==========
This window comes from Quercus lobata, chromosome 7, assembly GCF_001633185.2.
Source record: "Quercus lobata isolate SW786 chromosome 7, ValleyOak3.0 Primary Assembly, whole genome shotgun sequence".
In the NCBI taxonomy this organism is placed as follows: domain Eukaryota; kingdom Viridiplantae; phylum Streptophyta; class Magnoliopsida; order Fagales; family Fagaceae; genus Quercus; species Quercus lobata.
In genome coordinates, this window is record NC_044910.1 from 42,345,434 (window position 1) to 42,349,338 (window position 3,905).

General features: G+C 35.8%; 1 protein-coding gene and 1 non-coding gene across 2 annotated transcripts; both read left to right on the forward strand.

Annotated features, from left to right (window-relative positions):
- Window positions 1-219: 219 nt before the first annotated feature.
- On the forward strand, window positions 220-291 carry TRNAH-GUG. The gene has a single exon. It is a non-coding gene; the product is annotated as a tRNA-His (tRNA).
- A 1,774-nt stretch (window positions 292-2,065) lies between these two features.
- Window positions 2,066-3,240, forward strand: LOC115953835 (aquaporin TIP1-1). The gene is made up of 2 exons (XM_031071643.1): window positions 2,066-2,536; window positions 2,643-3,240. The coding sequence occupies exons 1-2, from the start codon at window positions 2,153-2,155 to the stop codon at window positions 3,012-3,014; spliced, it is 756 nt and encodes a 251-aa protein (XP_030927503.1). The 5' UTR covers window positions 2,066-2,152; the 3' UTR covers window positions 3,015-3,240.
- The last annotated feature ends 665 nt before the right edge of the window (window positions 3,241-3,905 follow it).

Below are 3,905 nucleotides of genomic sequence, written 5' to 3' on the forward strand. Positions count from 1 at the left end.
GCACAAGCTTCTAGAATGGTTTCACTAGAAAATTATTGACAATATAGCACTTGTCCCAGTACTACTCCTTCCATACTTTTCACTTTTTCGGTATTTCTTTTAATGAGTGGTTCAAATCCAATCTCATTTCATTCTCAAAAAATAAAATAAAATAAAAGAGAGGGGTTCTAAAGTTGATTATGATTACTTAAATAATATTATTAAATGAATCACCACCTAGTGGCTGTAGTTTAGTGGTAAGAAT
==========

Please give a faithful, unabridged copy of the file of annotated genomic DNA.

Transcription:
This window comes from Quercus lobata, chromosome 7, assembly GCF_001633185.2.
Source record: "Quercus lobata isolate SW786 chromosome 7, ValleyOak3.0 Primary Assembly, whole genome shotgun sequence".
In the NCBI taxonomy this organism is placed as follows: domain Eukaryota; kingdom Viridiplantae; phylum Streptophyta; class Magnoliopsida; order Fagales; family Fagaceae; genus Quercus; species Quercus lobata.
In genome coordinates, this window is record NC_044910.1 from 42,345,434 (window position 1) to 42,349,338 (window position 3,905).

General features: G+C 35.8%; 1 protein-coding gene and 1 non-coding gene across 2 annotated transcripts; both read left to right on the forward strand.

Annotated features, from left to right (window-relative positions):
- Window positions 1-219: 219 nt before the first annotated feature.
- On the forward strand, window positions 220-291 carry TRNAH-GUG. The gene has a single exon. It is a non-coding gene; the product is annotated as a tRNA-His (tRNA).
- A 1,774-nt stretch (window positions 292-2,065) lies between these two features.
- Window positions 2,066-3,240, forward strand: LOC115953835 (aquaporin TIP1-1). The gene is made up of 2 exons (XM_031071643.1): window positions 2,066-2,536; window positions 2,643-3,240. The coding sequence occupies exons 1-2, from the start codon at window positions 2,153-2,155 to the stop codon at window positions 3,012-3,014; spliced, it is 756 nt and encodes a 251-aa protein (XP_030927503.1). The 5' UTR covers window positions 2,066-2,152; the 3' UTR covers window positions 3,015-3,240.
- The last annotated feature ends 665 nt before the right edge of the window (window positions 3,241-3,905 follow it).

Below are 3,905 nucleotides of genomic sequence, written 5' to 3' on the forward strand. Positions count from 1 at the left end.
GCACAAGCTTCTAGAATGGTTTCACTAGAAAATTATTGACAATATAGCACTTGTCCCAGTACTACTCCTTCCATACTTTTCACTTTTTCGGTATTTCTTTTAATGAGTGGTTCAAATCCAATCTCATTTCATTCTCAAAAAATAAAATAAAATAAAAGAGAGGGGTTCTAAAGTTGATTATGATTACTTAAATAATATTATTAAATGAATCACCACCTAGTGGCTGTAGTTTAGTGGTAAGAAT